Brussels becomes a centre for osteoarthritis awareness

Brussels is expected to attract some 5,000 members of the public for two free-of-charge days of conferences and activities relating to Osteoarthritis.

The second edition of WODIES (World Osteoarthritis Day Intergenerational Events) will be held at the SQUARE venue, 14th-15th September 2019.

Unlike traditional conference events, WODIES is tailored specifically to the general public, with the objective of raising awareness and showcasing means preventions, innovations and new advances in treatments around osteoarthritis. 

The event draws on a core of local academic and event organising talent. WODIES was started by the Belgium-based Fondation Arthrose (the Osteoarthritis Foundation), and is supported by major congress management agency MCI Brussels, and tourism department Speakers include local members of the French League Against Rheumatism (AFLAR), and professors and doctors from the University of Liège. The event has also won the backing of the Mayor of Brussels, Philippe Close.

As well as conferences with professionals ranging from physicians, psychologists, policymakers, researchers, sports scientists, and nutritionists, sessions will include activities such as Tai Chi, Nordic walking and yoga, a children’s fun run, and a philanthropic gala dinner.

There will be veterinarians available to domestic pets and their owners who have concerns about osteoarthritis in their animals.

Meanwhile, event patron and Belgian table tennis champion Jean-Michel Saive will put on a show of his skills, as well as participating in a debate on sport and osteoarthritis led by Philippe Antoine, RTBF sports journalist.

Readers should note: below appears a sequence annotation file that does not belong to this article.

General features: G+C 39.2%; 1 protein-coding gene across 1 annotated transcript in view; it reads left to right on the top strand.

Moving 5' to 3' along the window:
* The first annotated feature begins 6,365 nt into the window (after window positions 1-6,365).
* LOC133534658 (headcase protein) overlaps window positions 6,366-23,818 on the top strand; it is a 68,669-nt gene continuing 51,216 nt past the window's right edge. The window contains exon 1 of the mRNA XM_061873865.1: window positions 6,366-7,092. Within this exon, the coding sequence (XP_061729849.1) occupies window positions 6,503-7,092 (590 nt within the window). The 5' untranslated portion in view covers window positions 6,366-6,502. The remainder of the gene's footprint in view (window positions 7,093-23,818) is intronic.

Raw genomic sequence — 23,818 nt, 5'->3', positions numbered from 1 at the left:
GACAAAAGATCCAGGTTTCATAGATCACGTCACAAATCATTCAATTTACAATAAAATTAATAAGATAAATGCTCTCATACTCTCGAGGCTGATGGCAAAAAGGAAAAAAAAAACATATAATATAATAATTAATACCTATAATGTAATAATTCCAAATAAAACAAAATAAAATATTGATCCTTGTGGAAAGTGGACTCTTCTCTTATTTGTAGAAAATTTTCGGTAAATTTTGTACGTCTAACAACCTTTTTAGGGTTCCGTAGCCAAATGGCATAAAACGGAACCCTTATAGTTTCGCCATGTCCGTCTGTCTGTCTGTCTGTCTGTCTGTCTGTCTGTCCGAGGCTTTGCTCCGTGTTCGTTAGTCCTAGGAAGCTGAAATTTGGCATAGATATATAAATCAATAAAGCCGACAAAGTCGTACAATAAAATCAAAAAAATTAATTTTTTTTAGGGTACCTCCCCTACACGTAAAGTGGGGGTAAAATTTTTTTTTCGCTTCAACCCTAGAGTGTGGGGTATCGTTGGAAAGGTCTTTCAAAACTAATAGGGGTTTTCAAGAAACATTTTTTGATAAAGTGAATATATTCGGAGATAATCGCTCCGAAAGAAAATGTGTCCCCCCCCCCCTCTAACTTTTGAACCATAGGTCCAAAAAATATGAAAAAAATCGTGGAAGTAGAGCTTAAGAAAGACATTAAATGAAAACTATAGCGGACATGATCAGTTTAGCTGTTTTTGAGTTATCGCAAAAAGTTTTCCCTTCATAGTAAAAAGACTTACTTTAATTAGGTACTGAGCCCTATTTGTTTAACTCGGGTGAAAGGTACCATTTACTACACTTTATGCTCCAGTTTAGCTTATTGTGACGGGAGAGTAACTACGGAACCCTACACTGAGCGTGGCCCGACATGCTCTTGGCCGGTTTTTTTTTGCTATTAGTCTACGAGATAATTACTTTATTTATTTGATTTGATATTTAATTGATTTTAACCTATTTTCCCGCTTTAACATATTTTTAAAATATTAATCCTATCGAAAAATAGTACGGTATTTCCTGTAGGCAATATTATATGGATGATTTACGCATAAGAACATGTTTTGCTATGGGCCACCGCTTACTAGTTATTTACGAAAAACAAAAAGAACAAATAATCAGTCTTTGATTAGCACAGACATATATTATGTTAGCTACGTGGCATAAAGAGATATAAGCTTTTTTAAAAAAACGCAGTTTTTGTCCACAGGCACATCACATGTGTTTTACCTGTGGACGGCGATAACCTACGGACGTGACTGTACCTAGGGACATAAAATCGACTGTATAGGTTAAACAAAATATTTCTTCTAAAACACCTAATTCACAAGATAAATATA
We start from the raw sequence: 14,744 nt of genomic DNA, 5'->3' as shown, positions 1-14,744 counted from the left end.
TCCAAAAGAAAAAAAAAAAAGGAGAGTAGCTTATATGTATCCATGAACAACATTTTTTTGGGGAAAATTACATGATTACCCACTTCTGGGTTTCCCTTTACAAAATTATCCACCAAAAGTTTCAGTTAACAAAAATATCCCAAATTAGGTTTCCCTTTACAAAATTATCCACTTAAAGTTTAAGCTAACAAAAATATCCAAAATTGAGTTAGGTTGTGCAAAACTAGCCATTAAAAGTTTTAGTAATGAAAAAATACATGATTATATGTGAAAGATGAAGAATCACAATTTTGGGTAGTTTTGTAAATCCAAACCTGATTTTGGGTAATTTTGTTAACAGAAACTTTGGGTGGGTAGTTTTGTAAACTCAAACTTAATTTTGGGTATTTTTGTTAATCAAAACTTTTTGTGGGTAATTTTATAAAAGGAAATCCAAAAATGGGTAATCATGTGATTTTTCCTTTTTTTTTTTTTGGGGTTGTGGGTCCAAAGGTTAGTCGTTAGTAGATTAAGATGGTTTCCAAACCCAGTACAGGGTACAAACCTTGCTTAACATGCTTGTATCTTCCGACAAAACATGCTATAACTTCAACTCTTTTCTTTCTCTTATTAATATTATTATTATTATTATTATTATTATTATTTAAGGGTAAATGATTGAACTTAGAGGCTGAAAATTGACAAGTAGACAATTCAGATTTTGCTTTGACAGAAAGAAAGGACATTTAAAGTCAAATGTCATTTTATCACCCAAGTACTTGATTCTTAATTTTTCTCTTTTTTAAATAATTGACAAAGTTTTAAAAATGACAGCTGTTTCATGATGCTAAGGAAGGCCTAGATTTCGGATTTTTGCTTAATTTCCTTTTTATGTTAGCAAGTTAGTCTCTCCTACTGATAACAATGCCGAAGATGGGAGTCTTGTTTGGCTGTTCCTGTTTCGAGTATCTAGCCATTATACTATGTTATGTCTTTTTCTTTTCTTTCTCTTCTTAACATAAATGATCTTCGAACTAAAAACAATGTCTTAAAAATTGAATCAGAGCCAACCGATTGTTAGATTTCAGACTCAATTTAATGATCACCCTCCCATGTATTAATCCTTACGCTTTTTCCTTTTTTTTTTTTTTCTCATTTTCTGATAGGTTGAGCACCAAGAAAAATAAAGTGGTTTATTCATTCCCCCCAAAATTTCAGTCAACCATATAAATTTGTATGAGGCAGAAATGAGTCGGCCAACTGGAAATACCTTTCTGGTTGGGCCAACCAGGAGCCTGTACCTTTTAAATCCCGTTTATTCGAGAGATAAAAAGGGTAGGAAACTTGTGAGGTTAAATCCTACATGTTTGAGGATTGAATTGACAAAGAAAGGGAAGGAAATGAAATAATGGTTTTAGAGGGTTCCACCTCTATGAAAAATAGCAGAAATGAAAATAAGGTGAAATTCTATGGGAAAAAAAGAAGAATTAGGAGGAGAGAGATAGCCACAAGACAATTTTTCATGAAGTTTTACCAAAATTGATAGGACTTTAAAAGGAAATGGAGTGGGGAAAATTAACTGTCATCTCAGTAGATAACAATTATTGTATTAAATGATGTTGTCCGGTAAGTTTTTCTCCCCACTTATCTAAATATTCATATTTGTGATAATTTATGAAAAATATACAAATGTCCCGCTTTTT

Current Fondation Arthrose Chairperson Professor Yves Henroti is based at the University of Liège. He says: Six hundred million people will be affected by osteoarthritis worldwide in 2050! Unfortunately, the number of affected people will continue to increase during the next decade because of several factors like population growth, ageing due to increased life expectancy, increased obesity prevalence and lack of treatment able to stop the progression of the disease.

“For all these reasons, osteoarthritis is considered as a public health problem and should be a research priority. It is urgent to accelerate the development of new therapies with less adverse effect, with a better efficacy on symptoms and with an action on the disease progression. Another urgent need is prevention! By reducing weight in overweight patients, by changing eating habits, by preventing joint trauma, or by better treatment of co-morbidities, it is possible to prevent osteoarthritis incidence and progression. Osteoarthritic patients need to listen, to be heard and to be defended. It is for them, their relatives and health professionals that the Osteoarthritis Foundation organized the World Osteoarthritis Day Intergenerational Events (WODIES), a unique event fully dedicated to osteoarthritis.”